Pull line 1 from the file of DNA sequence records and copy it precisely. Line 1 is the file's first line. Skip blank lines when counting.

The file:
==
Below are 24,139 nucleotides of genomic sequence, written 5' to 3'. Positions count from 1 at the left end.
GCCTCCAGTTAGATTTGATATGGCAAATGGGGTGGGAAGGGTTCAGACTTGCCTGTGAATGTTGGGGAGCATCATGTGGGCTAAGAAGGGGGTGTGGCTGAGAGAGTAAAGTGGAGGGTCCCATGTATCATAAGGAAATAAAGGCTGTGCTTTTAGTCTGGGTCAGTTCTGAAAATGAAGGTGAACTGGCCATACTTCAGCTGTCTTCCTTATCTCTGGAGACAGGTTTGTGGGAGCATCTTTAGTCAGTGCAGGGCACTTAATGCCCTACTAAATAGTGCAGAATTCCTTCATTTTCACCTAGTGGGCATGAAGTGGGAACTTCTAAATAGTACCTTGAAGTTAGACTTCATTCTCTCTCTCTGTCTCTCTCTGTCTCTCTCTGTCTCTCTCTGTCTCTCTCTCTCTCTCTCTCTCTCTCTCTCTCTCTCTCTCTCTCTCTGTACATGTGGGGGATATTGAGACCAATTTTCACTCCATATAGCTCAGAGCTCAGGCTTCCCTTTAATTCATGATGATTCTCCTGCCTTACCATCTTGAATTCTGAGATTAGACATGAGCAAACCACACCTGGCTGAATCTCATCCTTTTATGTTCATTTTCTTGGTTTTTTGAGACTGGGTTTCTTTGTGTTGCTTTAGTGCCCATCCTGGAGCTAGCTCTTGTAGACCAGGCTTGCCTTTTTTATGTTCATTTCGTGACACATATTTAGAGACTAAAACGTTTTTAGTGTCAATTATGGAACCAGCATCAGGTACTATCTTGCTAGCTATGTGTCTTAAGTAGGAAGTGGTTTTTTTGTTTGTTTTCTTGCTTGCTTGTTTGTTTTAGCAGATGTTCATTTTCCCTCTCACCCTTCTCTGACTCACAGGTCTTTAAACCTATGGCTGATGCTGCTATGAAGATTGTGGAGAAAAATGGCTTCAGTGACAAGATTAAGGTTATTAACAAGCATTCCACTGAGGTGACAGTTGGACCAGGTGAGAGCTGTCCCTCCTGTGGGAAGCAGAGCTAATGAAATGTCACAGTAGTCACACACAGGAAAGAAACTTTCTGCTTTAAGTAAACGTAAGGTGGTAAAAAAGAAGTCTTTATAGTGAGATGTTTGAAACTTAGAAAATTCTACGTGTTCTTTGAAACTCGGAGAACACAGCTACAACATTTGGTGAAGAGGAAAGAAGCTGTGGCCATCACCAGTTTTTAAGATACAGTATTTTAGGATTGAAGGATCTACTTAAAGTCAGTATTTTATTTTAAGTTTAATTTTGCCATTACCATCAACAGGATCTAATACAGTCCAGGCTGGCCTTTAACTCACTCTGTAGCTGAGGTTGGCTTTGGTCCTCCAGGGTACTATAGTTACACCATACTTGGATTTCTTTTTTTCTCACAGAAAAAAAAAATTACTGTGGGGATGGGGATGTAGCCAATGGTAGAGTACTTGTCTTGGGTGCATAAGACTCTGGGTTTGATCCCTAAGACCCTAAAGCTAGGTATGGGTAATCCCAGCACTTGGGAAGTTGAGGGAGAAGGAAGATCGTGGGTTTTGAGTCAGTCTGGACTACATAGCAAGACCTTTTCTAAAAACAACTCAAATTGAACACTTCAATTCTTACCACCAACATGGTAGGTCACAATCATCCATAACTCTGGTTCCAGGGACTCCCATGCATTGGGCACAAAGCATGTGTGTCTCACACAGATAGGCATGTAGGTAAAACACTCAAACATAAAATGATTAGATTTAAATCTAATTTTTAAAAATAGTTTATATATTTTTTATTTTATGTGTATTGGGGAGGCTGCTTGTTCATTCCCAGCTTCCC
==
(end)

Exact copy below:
Below are 24,139 nucleotides of genomic sequence, written 5' to 3'. Positions count from 1 at the left end.